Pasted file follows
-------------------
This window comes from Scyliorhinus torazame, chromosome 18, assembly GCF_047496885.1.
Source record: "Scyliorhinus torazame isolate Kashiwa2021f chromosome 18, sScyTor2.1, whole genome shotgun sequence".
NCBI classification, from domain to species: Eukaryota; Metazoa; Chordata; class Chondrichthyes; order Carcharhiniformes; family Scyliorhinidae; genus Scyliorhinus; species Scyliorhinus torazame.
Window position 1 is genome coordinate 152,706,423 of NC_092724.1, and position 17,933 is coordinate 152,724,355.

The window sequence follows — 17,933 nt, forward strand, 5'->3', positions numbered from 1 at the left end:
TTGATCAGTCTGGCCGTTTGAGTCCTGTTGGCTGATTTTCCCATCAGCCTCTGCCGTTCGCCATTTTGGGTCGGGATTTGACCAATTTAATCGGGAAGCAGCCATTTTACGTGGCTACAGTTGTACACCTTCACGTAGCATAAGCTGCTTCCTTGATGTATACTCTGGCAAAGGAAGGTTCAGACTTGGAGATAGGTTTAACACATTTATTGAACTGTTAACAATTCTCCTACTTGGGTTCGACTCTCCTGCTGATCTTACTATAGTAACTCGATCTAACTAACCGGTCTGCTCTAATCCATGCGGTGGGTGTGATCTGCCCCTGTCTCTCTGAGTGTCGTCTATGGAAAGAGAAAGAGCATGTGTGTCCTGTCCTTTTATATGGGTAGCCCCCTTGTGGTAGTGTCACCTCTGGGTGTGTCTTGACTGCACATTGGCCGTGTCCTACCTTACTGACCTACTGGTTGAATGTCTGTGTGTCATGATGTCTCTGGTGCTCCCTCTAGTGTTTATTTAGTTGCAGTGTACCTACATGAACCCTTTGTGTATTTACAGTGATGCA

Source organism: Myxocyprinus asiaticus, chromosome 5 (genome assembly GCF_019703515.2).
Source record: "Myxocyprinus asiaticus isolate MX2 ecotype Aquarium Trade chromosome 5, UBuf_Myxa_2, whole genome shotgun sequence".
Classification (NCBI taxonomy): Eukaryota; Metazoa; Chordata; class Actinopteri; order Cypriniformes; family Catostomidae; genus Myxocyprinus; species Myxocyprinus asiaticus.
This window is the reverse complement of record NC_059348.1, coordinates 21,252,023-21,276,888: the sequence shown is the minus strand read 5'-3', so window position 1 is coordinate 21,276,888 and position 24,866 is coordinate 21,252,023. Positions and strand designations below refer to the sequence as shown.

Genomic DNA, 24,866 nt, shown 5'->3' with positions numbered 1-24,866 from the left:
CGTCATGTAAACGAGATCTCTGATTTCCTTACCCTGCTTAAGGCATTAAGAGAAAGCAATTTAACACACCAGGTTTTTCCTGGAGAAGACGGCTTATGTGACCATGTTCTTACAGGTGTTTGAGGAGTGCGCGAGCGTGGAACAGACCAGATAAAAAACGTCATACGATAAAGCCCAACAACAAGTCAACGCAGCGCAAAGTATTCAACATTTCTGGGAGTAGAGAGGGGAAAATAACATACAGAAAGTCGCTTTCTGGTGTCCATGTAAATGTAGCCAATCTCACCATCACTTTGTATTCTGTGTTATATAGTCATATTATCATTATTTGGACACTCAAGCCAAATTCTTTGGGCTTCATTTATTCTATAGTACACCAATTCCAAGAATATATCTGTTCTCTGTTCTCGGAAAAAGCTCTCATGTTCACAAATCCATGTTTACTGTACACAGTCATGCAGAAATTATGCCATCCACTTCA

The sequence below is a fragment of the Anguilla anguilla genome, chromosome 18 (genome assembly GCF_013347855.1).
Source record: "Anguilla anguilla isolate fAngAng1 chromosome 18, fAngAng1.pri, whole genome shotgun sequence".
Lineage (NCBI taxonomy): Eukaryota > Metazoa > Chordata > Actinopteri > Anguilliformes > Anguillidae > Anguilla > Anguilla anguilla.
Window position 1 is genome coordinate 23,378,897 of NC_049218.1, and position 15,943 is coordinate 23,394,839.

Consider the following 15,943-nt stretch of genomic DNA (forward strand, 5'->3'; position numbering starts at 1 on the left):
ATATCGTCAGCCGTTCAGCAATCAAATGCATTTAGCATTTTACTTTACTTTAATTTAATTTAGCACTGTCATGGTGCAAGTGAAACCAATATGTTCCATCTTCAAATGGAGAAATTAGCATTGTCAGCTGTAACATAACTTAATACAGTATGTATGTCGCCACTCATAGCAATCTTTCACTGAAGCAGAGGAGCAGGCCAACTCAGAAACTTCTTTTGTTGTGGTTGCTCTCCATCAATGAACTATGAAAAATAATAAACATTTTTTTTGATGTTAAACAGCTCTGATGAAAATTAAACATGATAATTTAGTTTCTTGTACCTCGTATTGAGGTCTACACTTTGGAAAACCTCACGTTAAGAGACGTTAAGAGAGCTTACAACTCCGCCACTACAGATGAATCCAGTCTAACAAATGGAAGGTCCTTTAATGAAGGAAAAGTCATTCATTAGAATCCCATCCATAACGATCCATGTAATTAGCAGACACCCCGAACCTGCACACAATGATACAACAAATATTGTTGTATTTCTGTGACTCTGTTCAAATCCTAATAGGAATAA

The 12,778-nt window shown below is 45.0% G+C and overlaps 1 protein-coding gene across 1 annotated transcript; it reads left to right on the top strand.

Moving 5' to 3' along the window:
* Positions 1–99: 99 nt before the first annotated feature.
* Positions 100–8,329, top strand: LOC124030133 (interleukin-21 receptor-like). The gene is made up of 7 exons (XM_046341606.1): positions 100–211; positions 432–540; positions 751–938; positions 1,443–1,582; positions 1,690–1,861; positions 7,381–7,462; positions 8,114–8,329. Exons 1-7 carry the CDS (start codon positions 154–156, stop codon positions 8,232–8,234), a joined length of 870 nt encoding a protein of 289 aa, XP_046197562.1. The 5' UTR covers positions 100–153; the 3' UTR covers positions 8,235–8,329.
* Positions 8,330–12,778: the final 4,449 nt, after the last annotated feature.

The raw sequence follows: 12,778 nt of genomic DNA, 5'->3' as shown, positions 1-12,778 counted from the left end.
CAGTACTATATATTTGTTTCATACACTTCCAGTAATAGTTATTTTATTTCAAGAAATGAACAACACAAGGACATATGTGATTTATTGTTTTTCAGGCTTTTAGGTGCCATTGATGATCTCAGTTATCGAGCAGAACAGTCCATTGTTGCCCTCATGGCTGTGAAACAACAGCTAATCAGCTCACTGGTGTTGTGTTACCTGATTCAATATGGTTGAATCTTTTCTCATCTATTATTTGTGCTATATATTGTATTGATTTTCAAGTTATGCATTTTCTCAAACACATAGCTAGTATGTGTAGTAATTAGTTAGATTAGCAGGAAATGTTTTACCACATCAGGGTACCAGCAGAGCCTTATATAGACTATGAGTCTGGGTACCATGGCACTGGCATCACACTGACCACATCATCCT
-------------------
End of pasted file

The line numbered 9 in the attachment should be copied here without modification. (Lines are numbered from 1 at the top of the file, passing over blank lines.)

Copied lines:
Classification (NCBI taxonomy): Eukaryota; Metazoa; Chordata; class Actinopteri; order Cypriniformes; family Catostomidae; genus Myxocyprinus; species Myxocyprinus asiaticus.